The dashboard won't tell you why something is going wrong, but by identifying variances it will give early warning to potential problems.
Is there a better way to handle important practice management reports? Is it possible to create reports on practice operations and financials that you can review faster while getting out more of them? Indeed, there is. Take a little time to establish a "practice dashboard" - daily, monthly and annual indicators that can quickly reveal critical management trends and issues.
Do it daily
Scanning this report while the information is still fresh allows you to quickly spot any coding errors (e.g., the 9 a.m. appointment listed as an established patient was actually a new patient visit). You'll also be able to recall any services that may have been left off the report.
A daily review of outstanding account balances isn't intended to make you feel bad about what you haven't collected yet. Rather, it's an opportunity to make recommendations to your billing staff. For example, you notice that there is a large outstanding balance from Ms. Smith's procedure. When you open the record, you see the authorization paperwork for the procedure that appears to have been recently filed. Anticipating that a missing authorization may be the cause of the outstanding balance, you are able to review the situation with your billing staff.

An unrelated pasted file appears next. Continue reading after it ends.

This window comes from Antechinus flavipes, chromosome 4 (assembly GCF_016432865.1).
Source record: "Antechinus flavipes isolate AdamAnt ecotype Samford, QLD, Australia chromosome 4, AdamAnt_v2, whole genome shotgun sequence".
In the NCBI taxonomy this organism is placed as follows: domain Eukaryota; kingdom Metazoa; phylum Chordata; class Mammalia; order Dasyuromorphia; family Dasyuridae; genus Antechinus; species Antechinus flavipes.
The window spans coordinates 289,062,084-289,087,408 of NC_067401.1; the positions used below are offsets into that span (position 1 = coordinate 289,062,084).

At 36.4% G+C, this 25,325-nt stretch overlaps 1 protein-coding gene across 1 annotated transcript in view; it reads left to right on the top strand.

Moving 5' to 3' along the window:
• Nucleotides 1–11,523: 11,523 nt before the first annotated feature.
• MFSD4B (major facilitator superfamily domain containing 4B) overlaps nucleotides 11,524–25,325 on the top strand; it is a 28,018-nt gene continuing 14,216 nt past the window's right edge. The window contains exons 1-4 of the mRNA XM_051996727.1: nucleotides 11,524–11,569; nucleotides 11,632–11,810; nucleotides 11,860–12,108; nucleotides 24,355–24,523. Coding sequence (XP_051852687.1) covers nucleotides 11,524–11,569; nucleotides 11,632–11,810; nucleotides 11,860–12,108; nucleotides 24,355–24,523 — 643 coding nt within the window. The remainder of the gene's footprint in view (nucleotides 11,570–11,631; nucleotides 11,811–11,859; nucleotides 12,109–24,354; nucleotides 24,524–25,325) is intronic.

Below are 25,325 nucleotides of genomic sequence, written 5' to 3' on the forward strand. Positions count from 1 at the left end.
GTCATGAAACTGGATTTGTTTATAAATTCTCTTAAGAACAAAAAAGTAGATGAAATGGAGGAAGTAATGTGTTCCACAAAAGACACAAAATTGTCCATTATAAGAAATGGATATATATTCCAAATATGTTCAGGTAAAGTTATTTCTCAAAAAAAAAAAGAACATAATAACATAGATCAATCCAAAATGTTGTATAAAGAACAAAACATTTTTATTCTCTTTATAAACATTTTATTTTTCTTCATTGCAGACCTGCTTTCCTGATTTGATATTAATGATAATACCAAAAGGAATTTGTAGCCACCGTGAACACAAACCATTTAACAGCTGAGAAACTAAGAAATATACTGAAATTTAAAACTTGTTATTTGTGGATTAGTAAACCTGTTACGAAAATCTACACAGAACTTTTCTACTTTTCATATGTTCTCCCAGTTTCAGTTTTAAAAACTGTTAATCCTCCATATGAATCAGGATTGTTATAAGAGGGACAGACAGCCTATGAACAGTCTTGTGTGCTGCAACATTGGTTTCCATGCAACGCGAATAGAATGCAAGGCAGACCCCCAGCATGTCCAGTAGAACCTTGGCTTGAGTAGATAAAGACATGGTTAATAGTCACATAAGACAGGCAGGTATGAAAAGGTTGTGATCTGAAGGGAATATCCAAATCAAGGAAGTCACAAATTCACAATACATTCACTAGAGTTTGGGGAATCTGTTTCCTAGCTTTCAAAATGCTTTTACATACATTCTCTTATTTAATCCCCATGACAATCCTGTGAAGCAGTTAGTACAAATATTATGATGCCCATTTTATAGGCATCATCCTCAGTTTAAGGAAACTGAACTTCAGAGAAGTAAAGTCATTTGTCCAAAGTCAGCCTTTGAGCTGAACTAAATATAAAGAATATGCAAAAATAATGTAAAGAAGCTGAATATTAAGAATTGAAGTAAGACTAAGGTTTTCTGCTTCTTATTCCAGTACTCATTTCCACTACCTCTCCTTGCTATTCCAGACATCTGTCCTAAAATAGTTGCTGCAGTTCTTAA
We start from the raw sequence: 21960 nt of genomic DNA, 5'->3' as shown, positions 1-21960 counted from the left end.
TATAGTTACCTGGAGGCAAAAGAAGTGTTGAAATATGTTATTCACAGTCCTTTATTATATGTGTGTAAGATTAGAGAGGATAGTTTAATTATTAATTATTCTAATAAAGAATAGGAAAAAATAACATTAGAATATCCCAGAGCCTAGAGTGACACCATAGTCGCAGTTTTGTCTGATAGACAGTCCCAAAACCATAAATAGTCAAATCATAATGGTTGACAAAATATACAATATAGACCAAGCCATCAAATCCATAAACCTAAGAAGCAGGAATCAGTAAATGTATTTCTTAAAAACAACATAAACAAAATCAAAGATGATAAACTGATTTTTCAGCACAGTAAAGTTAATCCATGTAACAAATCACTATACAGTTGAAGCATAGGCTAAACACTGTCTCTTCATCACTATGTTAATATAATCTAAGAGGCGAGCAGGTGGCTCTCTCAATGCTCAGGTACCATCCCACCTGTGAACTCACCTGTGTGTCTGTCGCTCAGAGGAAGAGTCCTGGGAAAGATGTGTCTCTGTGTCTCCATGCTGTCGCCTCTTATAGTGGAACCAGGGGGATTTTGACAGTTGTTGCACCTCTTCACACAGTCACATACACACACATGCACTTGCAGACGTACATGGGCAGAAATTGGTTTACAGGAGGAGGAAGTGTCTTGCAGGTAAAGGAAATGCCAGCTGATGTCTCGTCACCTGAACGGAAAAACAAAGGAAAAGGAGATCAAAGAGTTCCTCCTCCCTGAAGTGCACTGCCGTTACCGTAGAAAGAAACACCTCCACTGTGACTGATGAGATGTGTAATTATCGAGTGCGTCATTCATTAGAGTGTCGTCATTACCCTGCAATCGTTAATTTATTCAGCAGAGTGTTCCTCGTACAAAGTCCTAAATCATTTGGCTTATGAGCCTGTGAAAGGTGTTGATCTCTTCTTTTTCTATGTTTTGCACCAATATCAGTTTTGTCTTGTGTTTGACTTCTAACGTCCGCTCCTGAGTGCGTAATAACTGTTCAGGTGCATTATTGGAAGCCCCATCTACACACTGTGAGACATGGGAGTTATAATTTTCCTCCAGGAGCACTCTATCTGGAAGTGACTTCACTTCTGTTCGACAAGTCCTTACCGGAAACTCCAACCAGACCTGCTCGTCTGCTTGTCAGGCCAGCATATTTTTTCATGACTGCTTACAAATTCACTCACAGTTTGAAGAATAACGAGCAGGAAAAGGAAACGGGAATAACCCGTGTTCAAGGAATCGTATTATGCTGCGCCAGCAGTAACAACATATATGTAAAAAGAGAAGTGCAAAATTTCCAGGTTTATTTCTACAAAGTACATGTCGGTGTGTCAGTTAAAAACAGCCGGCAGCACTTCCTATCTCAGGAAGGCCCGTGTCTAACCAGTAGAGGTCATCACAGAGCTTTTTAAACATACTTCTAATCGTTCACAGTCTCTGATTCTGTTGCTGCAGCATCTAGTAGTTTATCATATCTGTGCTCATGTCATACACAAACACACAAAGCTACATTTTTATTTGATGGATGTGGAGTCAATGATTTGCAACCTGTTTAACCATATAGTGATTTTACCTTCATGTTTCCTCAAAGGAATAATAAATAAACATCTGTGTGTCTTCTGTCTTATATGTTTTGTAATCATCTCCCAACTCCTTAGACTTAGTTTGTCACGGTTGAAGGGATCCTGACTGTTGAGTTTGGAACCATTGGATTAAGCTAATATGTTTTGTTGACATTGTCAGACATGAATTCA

If you do this review daily, outstanding charges and inaccurate billing won't hamper your practice.
Watch indicators monthly
Your monthly version of the dashboard should show data representing your cash flow, productivity, receivables management and patient access. For your dermatology and cosmetic surgery practice, review the following data to spot month-to-month trends and, ultimately, year-to-month patterns in:
This last category - service line analysis - is important for dermatology practices. This analysis should include any services you've established separate from your practice, such as cosmetic services and products. Monitor each service line on the variables listed above. Make sure the report also shows what each service line represents as a percent of your total business. Service line analyses allow you to quickly see which services are growing and which ones are flat or declining (see Table 1: "Service Line Analysis").
If you practice out of several sites, consider monitoring your productivity (i.e., patient encounters) at each site.